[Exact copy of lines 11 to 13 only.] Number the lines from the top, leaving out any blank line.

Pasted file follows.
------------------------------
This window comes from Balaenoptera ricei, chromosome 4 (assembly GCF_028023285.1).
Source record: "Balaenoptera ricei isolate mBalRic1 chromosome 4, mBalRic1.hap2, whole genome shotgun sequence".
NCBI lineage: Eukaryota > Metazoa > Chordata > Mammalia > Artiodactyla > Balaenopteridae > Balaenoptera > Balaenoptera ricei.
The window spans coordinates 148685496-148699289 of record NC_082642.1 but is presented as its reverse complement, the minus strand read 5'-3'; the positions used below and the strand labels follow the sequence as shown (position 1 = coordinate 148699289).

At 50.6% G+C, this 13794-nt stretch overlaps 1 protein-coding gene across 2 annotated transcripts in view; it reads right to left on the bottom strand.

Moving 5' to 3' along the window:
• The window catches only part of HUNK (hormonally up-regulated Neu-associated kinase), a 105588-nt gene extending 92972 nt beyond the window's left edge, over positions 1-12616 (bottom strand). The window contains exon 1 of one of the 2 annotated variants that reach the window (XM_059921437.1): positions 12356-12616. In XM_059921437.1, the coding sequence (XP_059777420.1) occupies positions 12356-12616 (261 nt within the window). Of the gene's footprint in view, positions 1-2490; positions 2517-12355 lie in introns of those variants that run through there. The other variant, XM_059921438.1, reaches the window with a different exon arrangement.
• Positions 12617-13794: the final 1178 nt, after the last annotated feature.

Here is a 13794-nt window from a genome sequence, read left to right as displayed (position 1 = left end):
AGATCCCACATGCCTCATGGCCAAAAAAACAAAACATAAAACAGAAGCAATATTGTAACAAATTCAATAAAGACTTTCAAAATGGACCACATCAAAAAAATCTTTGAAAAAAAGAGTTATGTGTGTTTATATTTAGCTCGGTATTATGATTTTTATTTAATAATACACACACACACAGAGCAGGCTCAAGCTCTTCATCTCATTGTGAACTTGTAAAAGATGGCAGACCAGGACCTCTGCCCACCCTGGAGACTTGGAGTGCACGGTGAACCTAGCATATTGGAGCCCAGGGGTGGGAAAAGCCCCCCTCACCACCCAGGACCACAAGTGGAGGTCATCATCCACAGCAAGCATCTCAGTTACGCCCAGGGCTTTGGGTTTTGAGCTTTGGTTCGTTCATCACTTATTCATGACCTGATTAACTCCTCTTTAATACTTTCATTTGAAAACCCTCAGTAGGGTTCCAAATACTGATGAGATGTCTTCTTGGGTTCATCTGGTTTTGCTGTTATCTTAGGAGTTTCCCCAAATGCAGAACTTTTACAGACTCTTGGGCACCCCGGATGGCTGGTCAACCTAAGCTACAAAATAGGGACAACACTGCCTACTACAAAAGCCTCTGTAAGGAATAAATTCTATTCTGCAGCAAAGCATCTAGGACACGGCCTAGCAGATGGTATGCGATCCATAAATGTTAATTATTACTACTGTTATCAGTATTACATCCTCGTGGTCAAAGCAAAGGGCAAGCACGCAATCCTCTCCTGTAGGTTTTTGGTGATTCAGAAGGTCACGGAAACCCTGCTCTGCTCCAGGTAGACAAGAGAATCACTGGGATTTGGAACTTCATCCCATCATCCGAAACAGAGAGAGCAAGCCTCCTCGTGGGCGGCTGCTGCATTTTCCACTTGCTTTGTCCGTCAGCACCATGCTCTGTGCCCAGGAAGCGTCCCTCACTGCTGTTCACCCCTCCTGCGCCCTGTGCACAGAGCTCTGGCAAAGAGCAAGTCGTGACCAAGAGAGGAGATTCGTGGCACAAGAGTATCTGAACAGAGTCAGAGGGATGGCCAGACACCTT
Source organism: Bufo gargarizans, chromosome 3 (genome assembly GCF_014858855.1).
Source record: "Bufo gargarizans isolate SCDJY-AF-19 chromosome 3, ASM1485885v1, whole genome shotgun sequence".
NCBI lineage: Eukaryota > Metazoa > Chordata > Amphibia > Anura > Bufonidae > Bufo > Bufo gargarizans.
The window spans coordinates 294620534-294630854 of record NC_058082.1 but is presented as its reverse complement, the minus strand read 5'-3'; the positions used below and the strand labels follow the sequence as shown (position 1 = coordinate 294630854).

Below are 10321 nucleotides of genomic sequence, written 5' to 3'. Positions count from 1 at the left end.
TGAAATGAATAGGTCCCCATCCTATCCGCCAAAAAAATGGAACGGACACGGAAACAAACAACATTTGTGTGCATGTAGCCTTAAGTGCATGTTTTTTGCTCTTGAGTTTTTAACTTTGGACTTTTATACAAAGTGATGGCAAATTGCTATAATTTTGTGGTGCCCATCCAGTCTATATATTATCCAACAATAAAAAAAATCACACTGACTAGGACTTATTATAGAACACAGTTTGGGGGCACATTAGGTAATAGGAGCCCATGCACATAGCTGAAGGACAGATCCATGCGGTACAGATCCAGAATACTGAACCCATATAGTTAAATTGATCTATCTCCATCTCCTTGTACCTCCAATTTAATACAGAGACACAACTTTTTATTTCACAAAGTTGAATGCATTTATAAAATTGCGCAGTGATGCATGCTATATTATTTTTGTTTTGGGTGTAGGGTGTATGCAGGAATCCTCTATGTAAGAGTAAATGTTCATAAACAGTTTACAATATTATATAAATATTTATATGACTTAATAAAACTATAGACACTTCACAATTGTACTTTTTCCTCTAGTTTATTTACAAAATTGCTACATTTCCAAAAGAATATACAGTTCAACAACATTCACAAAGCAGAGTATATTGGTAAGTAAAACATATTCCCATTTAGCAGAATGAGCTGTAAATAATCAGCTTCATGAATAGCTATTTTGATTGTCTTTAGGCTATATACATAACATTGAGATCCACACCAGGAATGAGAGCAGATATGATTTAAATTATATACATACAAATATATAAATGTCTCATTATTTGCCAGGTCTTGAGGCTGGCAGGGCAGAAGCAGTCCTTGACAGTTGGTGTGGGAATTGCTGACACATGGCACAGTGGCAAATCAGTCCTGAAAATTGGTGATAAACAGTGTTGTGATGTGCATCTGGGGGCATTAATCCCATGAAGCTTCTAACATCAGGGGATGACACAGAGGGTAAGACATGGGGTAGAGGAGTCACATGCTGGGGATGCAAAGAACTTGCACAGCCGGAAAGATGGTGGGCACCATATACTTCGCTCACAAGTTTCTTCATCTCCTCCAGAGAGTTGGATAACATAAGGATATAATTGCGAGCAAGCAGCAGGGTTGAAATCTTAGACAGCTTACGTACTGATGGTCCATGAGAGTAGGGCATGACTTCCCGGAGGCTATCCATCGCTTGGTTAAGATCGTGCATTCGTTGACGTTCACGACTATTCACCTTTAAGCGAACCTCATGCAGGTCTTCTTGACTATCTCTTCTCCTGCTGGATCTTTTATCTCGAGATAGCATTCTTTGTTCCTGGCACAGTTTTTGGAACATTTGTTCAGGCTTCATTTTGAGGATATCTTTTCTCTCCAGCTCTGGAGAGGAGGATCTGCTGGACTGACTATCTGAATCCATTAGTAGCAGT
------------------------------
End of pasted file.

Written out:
Source organism: Bufo gargarizans, chromosome 3 (genome assembly GCF_014858855.1).
Source record: "Bufo gargarizans isolate SCDJY-AF-19 chromosome 3, ASM1485885v1, whole genome shotgun sequence".
NCBI lineage: Eukaryota > Metazoa > Chordata > Amphibia > Anura > Bufonidae > Bufo > Bufo gargarizans.